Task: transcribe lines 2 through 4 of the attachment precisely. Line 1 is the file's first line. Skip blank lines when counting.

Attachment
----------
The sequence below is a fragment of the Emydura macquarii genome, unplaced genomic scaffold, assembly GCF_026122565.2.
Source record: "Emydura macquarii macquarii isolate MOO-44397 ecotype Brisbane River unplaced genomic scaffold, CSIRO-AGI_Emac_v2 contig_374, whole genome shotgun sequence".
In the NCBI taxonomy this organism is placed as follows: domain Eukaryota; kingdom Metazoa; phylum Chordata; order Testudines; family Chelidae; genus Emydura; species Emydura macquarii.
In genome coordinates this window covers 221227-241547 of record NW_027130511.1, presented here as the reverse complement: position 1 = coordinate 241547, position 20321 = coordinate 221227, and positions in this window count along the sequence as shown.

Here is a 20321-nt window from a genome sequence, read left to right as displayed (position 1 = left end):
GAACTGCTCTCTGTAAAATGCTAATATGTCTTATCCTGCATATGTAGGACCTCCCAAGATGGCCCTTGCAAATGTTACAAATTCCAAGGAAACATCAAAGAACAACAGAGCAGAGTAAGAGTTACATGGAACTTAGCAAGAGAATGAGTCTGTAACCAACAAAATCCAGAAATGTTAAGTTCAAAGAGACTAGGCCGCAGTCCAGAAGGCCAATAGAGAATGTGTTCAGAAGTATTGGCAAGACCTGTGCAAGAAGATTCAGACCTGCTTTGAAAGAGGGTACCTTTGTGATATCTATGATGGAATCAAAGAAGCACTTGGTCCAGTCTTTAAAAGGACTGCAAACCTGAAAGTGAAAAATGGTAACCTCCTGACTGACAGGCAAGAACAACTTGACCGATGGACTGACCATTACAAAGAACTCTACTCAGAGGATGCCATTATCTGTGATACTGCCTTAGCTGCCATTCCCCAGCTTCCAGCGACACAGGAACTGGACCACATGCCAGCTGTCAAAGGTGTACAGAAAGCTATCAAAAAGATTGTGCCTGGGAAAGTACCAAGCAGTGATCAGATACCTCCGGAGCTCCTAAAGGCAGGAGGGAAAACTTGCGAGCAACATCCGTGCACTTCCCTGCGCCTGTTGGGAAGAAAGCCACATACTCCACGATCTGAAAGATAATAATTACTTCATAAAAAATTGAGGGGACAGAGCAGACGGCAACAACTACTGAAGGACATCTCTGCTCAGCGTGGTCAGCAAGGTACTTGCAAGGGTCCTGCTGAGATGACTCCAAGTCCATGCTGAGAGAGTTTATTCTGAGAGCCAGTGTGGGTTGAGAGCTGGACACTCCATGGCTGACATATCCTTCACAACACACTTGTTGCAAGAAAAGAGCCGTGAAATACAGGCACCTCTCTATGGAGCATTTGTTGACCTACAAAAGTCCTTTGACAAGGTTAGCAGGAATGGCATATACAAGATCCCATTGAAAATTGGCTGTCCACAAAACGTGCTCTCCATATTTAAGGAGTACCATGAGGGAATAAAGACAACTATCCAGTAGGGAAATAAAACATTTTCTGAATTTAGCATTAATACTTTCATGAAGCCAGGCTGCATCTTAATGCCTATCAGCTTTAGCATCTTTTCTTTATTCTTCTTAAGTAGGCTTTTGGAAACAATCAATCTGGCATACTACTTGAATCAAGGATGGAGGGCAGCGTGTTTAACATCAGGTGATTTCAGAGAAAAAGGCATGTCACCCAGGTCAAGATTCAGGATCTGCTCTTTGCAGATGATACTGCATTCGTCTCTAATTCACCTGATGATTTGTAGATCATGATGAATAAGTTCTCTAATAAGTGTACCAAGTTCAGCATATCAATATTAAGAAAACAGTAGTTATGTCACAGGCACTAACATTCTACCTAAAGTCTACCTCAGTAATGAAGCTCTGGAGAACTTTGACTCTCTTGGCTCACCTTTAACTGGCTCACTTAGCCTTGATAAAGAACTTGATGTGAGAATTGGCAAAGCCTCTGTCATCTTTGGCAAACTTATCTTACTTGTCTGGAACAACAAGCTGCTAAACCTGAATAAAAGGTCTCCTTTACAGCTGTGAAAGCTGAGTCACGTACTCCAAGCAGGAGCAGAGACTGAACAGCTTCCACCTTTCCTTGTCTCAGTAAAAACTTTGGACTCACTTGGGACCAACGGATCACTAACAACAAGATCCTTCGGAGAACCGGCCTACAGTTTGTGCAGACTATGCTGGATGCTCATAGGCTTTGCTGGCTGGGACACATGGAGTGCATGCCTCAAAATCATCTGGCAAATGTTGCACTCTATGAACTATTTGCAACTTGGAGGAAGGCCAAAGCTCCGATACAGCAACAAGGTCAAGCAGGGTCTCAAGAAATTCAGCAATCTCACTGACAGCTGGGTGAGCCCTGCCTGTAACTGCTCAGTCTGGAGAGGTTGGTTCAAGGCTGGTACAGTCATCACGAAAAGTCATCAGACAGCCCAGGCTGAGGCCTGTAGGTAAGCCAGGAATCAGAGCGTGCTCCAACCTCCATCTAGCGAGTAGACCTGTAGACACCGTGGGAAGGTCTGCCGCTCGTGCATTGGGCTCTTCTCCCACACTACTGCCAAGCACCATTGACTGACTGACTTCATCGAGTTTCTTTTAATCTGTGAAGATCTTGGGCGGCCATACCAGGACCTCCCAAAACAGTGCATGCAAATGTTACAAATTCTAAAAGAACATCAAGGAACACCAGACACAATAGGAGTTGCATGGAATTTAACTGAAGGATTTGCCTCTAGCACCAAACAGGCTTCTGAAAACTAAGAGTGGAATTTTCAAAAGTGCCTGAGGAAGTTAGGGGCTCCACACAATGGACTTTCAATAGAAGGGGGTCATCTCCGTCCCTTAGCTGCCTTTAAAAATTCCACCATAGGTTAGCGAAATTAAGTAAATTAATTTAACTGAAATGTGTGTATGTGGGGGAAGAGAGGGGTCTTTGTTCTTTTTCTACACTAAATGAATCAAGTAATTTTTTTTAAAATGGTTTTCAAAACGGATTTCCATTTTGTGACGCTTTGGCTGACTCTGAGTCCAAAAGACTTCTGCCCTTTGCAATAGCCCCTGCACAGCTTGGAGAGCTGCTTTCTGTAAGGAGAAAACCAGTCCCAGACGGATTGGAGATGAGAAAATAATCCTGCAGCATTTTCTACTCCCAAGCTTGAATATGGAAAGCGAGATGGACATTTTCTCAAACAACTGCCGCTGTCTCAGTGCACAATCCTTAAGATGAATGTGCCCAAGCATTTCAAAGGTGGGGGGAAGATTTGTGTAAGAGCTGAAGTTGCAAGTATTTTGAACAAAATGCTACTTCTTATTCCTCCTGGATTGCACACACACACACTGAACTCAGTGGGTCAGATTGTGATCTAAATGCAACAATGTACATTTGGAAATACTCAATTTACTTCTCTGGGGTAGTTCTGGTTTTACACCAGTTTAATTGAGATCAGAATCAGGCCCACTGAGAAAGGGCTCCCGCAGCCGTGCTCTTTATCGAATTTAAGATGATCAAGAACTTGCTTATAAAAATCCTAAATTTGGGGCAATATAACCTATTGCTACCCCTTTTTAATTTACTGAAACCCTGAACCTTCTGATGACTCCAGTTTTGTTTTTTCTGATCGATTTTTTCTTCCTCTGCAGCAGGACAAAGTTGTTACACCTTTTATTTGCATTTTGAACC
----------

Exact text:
Source record: "Emydura macquarii macquarii isolate MOO-44397 ecotype Brisbane River unplaced genomic scaffold, CSIRO-AGI_Emac_v2 contig_374, whole genome shotgun sequence".
In the NCBI taxonomy this organism is placed as follows: domain Eukaryota; kingdom Metazoa; phylum Chordata; order Testudines; family Chelidae; genus Emydura; species Emydura macquarii.
In genome coordinates this window covers 221227-241547 of record NW_027130511.1, presented here as the reverse complement: position 1 = coordinate 241547, position 20321 = coordinate 221227, and positions in this window count along the sequence as shown.